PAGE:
Friday/ shocks & aftershocks in Anchorage

Report from the Alaska Earthquake Center:
‘A magnitude 7.0 earthquake struck just seven miles north of Anchorage at 8:29 am on Friday morning, at a depth of about 27 mi (40 km). The earthquake caused power outages, damage to roads and buildings, and closures of schools, businesses and government offices. The extent of the damage is not yet clear, and we are still waiting for word on whether there were any casualties.

This is the largest earthquake to strike near Anchorage since the 2016 M7.1 Iniskin earthquake. Because this morning’s quake was so much closer, the impacts to Anchorage and Mat-Su are far more severe and widespread’.

The USGS aftershock forecast is as follows:

  • Low (4%) probability of another earthquake equal or greater than magnitude 7.0;
  • 27% chance of a magnitude 6+ aftershock, and it is most likely that 0-3 of these will occur;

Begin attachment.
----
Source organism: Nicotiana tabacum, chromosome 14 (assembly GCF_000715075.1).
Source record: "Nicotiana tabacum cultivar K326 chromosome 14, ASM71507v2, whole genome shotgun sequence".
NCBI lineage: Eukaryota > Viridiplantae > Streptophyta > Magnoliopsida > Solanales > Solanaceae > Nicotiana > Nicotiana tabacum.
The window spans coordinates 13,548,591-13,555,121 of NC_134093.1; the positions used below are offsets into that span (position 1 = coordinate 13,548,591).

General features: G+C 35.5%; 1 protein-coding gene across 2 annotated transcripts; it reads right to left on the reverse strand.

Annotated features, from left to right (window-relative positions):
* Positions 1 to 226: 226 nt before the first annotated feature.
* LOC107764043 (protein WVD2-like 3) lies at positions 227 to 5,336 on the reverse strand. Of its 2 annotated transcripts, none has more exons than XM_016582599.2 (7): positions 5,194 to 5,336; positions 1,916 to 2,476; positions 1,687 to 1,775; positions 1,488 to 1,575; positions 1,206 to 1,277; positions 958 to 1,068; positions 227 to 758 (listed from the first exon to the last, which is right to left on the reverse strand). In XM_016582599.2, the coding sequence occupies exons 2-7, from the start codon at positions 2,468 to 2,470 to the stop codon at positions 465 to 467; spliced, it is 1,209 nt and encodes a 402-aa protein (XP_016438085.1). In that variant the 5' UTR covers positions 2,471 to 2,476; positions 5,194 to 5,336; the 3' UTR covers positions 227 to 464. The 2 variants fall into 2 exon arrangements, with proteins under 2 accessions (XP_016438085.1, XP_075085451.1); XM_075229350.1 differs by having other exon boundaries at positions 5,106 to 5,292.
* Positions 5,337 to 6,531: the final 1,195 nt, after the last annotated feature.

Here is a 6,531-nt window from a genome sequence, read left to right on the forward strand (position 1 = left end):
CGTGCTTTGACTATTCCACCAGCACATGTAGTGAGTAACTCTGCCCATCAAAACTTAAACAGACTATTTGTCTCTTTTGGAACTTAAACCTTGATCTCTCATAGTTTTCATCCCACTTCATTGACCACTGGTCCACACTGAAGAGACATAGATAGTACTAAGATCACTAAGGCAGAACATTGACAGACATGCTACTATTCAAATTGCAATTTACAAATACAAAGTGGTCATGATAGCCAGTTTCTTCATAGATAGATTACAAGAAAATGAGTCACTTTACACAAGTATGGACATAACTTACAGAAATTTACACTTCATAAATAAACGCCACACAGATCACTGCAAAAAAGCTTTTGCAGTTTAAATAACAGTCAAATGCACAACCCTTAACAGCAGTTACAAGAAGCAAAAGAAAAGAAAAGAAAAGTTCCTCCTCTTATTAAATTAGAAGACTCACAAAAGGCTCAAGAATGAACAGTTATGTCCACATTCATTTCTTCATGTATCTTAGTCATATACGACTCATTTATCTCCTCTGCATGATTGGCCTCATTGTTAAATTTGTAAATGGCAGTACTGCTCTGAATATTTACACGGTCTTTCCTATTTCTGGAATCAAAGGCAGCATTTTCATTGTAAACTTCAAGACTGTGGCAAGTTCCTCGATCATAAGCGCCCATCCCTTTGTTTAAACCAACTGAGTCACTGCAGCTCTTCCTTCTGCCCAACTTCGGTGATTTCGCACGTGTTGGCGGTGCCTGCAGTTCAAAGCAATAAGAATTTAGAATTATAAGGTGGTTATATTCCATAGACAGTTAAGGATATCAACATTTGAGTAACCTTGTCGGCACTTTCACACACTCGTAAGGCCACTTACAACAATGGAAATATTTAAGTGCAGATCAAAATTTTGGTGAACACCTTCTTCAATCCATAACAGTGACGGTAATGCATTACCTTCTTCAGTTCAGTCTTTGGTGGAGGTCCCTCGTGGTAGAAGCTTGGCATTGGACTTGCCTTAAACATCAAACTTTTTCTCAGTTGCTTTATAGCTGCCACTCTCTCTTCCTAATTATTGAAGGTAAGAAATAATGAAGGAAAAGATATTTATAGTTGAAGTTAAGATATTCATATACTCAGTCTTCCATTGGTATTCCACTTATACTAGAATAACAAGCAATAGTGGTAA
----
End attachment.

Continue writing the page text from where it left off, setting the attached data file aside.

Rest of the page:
• 78% chance of magnitude 5 or greater aftershocks, but likely no more than around 20 of these;
  • Up to 2,200 aftershocks greater than magnitude 3 are possible.
This map from the University of Alaska’s Earthquake Center, shows that the 7.0 event was only one of many smaller ones that preceded it, and that several aftershocks followed.
Tectonic map of Alaska and northwestern Canada showing main faults and historic earthquakes [Source: Wikipedia ‘Denali Fault’/ map by USGS]. There was a really big one in 1964: the Great M9.2 Alaska Earthquake and Tsunami of March 27, 1964.

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